Answered By: James Whitmer
Last Updated: Jun 25, 2020     Views: 133

Please Note: These are only common assumptions and suggestions about writing an argumentative essay. The requirements of such assignments often vary, so please follow your instructor's guidelines. 

There are many important considerations to most argumentative essays:

  1. Topic: For an argument essay, ensure you do not pick a topic that most reasonable people would say has an obviously right or wrong answer. Rather, the most useful arguments are about topics over which most reasonable people could be persuaded to choose either side. For that reason, preliminary research on multiple topics can prove very helpful.
  2. Research: Once you have chosen a topic, it is important that you thoroughly research all sides of the issue so you are fully informed enough to make a strong argument. Not every argument essay will require you to cover opposing ideas, but most will. If you do have to cover other sides, you also need to do a lot of research so you can be fair to those who disagree with you and represent what they actually believe.
  3. Thesis: Ensure your thesis is narrow and specific enough that you are not tackling too broad an issue. At the same time, you also want to ensure your topic has enough material to meet the length and time requirements of the essay. One of the links below can help with this.
  4. Structure: Since there are multiple ways to structure the elements of an argument, always follow your teacher's instructions on how to do so. If you are able to choose, we recommend considering the Classical structure that our linked handout details below, describing five parts: introduction, background, argument, counterargument, and conclusion. Finally, it is generally good practice in arguments to always follow your opponents' opinions with your own responses.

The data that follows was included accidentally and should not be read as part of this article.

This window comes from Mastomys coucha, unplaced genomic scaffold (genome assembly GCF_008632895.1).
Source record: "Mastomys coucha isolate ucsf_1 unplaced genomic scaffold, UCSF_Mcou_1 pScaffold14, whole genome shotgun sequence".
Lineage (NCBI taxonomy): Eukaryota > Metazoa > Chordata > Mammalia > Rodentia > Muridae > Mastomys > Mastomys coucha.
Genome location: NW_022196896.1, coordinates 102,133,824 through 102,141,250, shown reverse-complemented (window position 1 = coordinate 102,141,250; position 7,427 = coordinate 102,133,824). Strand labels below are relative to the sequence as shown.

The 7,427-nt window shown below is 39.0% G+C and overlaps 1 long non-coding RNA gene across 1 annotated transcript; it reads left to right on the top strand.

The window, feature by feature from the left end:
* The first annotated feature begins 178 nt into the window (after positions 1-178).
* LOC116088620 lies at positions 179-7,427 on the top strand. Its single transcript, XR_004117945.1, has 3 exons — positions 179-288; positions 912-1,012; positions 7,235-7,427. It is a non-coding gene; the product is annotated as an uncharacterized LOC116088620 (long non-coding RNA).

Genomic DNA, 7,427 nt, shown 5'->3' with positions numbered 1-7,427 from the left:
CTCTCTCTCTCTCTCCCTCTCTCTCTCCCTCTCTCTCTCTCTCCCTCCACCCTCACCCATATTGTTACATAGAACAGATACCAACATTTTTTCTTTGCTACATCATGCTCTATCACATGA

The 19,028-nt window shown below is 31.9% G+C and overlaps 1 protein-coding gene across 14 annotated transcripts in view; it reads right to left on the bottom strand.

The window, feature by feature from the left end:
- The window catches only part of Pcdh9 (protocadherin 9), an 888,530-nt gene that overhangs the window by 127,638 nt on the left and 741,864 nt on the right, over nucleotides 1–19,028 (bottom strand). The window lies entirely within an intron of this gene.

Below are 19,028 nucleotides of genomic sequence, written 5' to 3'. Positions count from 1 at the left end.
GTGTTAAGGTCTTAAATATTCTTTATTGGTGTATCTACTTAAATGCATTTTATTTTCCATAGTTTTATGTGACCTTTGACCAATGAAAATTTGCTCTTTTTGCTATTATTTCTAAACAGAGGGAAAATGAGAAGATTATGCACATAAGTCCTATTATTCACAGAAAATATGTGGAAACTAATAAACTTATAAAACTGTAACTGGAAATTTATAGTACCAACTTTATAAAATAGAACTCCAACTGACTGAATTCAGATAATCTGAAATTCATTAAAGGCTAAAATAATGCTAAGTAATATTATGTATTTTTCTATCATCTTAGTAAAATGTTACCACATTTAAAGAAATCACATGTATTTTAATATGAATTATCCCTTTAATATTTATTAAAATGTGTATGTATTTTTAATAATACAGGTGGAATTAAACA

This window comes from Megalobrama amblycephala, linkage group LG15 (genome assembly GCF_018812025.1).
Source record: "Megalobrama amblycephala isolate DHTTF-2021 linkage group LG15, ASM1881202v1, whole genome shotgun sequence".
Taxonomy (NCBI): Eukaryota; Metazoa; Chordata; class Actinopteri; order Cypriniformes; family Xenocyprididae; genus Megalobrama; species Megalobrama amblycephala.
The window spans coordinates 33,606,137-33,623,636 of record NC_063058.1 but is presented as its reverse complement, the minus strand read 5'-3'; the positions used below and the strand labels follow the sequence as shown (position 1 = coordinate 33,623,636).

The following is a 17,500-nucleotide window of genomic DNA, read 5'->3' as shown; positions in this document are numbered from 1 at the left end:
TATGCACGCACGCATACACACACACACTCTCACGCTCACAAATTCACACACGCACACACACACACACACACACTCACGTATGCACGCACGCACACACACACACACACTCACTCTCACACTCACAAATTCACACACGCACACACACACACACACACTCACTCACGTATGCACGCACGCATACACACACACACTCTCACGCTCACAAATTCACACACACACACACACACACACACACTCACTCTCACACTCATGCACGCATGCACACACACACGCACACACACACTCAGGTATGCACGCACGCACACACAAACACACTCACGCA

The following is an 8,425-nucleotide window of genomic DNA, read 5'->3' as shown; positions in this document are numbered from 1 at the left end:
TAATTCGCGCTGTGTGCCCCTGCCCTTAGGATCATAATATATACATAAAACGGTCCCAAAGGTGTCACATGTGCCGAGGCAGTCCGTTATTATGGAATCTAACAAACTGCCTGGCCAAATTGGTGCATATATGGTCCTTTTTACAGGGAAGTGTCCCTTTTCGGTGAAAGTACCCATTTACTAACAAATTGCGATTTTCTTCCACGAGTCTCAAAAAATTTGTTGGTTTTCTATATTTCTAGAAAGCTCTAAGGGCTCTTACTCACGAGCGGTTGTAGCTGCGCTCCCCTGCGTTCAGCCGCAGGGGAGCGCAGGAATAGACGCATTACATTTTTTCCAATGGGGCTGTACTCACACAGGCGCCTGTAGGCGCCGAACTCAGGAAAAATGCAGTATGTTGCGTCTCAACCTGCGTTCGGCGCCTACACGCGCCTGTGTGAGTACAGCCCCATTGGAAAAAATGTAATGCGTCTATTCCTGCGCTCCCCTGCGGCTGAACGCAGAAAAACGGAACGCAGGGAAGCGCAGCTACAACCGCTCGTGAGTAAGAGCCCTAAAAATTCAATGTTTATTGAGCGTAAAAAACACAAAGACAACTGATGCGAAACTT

5. Background: Somewhere near the beginning of the essay, usually in the introduction and/or immediately after, you will need to provide important context for the argument. Carefully consider what knowledge your reader needs for your argument to make sense and place it here.
  6. Argument: For your own argument, use your opponents' opinions to help you fill out your main points. What responses can you give to their main ideas? Then, take your main ideas and arrange them so your argument builds to a climax of your strongest point.
  7. Opposition: Always be respectful to those who disagree with you, and ensure you give them a fair amount of time to speak. Moreover, always ensure you represent their ideas truthfully. One of the links below gives more specific guidance on this.
  8. Conclusion: An argument essay can only be effective if you leave your audience with an idea of what comes next. As you work on your essay, think about what you want your readers to do or think about in order to address the problem your argument covers.

For more helpful and specific information, please see the following links: